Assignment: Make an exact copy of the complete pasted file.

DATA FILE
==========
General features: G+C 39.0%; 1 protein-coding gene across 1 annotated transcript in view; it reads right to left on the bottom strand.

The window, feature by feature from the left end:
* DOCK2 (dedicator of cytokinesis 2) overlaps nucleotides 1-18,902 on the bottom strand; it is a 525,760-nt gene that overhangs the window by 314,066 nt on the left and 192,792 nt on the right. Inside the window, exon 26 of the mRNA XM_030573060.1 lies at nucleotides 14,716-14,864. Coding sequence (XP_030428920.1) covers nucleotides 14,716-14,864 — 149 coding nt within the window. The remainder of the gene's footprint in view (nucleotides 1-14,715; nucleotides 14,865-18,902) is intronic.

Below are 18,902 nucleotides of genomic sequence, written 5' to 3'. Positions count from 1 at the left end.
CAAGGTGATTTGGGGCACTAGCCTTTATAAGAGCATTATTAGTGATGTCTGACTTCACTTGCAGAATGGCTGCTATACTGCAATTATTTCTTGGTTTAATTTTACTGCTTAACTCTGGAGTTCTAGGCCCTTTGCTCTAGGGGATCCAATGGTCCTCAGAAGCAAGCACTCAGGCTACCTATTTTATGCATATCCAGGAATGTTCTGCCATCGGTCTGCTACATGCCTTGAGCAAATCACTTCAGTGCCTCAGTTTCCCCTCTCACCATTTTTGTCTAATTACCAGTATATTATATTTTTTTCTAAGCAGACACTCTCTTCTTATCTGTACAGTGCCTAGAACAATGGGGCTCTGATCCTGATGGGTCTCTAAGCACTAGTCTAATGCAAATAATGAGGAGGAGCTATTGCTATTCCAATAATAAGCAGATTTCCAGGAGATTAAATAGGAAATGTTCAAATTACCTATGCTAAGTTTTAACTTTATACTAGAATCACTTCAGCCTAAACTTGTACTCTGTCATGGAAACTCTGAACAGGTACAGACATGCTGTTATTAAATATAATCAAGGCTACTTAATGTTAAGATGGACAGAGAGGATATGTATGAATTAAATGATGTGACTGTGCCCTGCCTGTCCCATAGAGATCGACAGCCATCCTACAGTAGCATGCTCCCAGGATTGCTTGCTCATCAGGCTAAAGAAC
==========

General features: G+C 39.0%; 1 protein-coding gene across 1 annotated transcript in view; it reads right to left on the bottom strand.

The window, feature by feature from the left end:
* DOCK2 (dedicator of cytokinesis 2) overlaps nucleotides 1-18,902 on the bottom strand; it is a 525,760-nt gene that overhangs the window by 314,066 nt on the left and 192,792 nt on the right. Inside the window, exon 26 of the mRNA XM_030573060.1 lies at nucleotides 14,716-14,864. Coding sequence (XP_030428920.1) covers nucleotides 14,716-14,864 — 149 coding nt within the window. The remainder of the gene's footprint in view (nucleotides 1-14,715; nucleotides 14,865-18,902) is intronic.

Below are 18,902 nucleotides of genomic sequence, written 5' to 3'. Positions count from 1 at the left end.
CAAGGTGATTTGGGGCACTAGCCTTTATAAGAGCATTATTAGTGATGTCTGACTTCACTTGCAGAATGGCTGCTATACTGCAATTATTTCTTGGTTTAATTTTACTGCTTAACTCTGGAGTTCTAGGCCCTTTGCTCTAGGGGATCCAATGGTCCTCAGAAGCAAGCACTCAGGCTACCTATTTTATGCATATCCAGGAATGTTCTGCCATCGGTCTGCTACATGCCTTGAGCAAATCACTTCAGTGCCTCAGTTTCCCCTCTCACCATTTTTGTCTAATTACCAGTATATTATATTTTTTTCTAAGCAGACACTCTCTTCTTATCTGTACAGTGCCTAGAACAATGGGGCTCTGATCCTGATGGGTCTCTAAGCACTAGTCTAATGCAAATAATGAGGAGGAGCTATTGCTATTCCAATAATAAGCAGATTTCCAGGAGATTAAATAGGAAATGTTCAAATTACCTATGCTAAGTTTTAACTTTATACTAGAATCACTTCAGCCTAAACTTGTACTCTGTCATGGAAACTCTGAACAGGTACAGACATGCTGTTATTAAATATAATCAAGGCTACTTAATGTTAAGATGGACAGAGAGGATATGTATGAATTAAATGATGTGACTGTGCCCTGCCTGTCCCATAGAGATCGACAGCCATCCTACAGTAGCATGCTCCCAGGATTGCTTGCTCATCAGGCTAAAGAAC